Offshore wind

Keppel Begins Construction on First Jones Act-Compliant Offshore Wind Turbine Installation Vessel

The first offshore wind turbine installation vessel in the US is one of the largest of its kind in the world.

Dominion Energy offshore wind turbine installation
Dominion Energy

The first wind turbine installation vessel compliant with the US Jones Act is being built by Keppel Offshore & Marine for Richmond, Virginia-based Dominion Energy.

The Jones Act is the common name for federal laws that regulate maritime commerce in the US and require goods shipped between US ports to be transported on ships that are built, owned, and operated by US citizens or permanent residents.

Work on the vessel, to be named Charybdis (the name of a sea monster in Greek mythology), began 16 December with a keel-laying ceremony—when fabrications from the first steel, supplied domestically, were laid to form the first part of the keel.

Keppel AmFELS is building the vessel, scheduled for 2023 delivery, in its Brownsville, Texas, shipyard and will base operations out of Hampton Roads, Virginia. It will be available for charter hire to offshore wind developers to support the installation of more than 5 GW of planned offshore wind generation off the east coast through 2027 and beyond.

The $500-million effort furthers the development of a domestic manufacturing supply chain to support the multi-gigawatt opportunity for zero-carbon electricity generation in US waters.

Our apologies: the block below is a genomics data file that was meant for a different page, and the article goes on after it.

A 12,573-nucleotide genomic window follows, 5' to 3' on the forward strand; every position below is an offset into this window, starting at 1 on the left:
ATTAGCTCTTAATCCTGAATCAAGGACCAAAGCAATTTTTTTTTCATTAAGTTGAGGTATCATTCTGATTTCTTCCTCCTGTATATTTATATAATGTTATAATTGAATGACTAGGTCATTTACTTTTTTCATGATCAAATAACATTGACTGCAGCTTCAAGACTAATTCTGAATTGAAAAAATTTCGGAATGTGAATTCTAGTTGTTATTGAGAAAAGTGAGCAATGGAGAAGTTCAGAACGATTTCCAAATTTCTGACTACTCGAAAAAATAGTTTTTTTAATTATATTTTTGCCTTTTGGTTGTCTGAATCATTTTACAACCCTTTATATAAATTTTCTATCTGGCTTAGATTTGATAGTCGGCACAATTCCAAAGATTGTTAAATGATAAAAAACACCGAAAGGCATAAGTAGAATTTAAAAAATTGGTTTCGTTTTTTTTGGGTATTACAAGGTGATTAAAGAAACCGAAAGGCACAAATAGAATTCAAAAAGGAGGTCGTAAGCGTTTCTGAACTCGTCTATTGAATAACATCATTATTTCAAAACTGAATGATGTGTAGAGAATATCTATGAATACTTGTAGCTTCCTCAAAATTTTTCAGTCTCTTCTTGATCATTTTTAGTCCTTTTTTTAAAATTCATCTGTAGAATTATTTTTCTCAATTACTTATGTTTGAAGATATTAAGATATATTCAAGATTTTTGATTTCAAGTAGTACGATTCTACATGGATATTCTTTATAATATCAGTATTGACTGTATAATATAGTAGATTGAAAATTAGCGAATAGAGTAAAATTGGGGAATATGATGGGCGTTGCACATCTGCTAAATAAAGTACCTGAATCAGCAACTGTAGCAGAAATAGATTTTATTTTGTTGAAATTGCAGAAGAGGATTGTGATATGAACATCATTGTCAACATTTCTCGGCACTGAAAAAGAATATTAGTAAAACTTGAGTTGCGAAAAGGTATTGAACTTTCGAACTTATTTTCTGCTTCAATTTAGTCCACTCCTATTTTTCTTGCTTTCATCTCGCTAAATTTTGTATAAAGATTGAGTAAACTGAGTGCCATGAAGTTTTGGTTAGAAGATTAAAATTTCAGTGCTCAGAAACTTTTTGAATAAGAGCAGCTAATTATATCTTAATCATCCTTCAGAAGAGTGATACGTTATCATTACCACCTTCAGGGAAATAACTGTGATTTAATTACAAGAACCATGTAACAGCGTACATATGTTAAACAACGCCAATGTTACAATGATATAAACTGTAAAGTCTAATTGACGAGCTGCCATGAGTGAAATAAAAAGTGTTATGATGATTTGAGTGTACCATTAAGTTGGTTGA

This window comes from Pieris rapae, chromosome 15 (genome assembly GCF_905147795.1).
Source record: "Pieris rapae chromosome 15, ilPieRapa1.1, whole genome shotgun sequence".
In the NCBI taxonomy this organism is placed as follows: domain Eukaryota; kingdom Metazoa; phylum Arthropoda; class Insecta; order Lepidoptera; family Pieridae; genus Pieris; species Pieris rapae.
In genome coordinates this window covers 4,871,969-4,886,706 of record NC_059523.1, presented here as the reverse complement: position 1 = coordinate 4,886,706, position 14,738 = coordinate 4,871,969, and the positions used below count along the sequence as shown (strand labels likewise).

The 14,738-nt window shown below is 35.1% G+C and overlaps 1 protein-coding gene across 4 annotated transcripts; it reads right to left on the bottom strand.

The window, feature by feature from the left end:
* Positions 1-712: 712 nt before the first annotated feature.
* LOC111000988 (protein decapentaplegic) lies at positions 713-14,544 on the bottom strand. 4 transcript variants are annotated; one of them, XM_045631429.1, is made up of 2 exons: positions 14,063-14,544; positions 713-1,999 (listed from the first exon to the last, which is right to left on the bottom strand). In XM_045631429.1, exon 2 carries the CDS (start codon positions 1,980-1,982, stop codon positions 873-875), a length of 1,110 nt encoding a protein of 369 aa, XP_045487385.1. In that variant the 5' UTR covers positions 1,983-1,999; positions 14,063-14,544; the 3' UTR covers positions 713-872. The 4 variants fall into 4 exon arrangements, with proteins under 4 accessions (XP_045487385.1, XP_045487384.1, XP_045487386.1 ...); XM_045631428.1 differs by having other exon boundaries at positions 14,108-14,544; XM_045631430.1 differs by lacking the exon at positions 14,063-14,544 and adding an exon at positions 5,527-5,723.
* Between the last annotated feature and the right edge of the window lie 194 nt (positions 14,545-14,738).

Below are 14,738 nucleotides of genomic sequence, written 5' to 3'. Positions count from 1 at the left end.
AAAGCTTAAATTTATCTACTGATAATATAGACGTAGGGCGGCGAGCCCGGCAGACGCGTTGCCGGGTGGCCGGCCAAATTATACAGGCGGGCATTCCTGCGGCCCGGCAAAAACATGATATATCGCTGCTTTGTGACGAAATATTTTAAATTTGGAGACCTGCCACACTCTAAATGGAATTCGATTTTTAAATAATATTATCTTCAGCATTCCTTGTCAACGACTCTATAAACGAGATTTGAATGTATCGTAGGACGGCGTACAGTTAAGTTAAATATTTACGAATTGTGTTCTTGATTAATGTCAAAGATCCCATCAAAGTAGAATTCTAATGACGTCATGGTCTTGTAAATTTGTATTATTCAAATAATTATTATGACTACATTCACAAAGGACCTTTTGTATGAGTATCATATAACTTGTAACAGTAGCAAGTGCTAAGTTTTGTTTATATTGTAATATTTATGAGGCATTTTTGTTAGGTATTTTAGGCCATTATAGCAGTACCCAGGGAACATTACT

One of the largest of its kind in the world, the vessel’s hull will be 472 ft long, 184 ft wide, and 38 ft deep. The infrastructure will use more than 14,000 tons of domestic steel, with nearly 10,000 tons sourced from Alabama and West Virginia suppliers, for its hull and infrastructure.

Huisman will fabricate the main crane to be used on the vessel. The crane has a boom length of 426 ft and an expected lifting capacity of 2,200 tons. The vessel will accommodate up to 119 people.

The vessel, designed by GustoMSC, a business unit of NOV, will handle current turbine technologies as well as next-generation turbine sizes of 12 MW or larger and will be capable of installing foundations for turbines and other heavy lifts.

"NOV is proud to be part of this historic effort to harness offshore wind to power the US electrical grid," said NOV CEO Clay Williams. "We are pleased to be partnering with Dominion Energy, Seajacks, and Keppel AmFELS to develop the first jackup vessel for the US market purpose-built to install offshore wind turbines."

“This is a monumental step for the offshore wind industry in America,” Robert M. Blue, Dominion’s president and CEO, said. “Dominion Energy is proud to be leading a consortium of respected industry participants in the construction of the first Jones Act-compliant offshore wind turbine installation vessel, which will provide significant American jobs, and provide a reliable, home-grown installation solution with the capacity to handle the next generation of large-scale, highly efficient turbine technologies.”

According to a report by The American Wind Energy Association, the US Department of Energy found the US could develop 86 GW of offshore wind projects by 2050. Project developers expect 14 offshore wind projects totaling 9,112 MW to be operational by 2026. States are driving strong demand for offshore wind energy and had established over 29,100 MW of offshore wind procurement targets as of September 2020.

Offshore wind generation is part of Dominion's strategy to meet standards outlined in the Virginia Clean Economy Act and to achieve the company's net-zero CO2 and methane emissions commitment by 2050.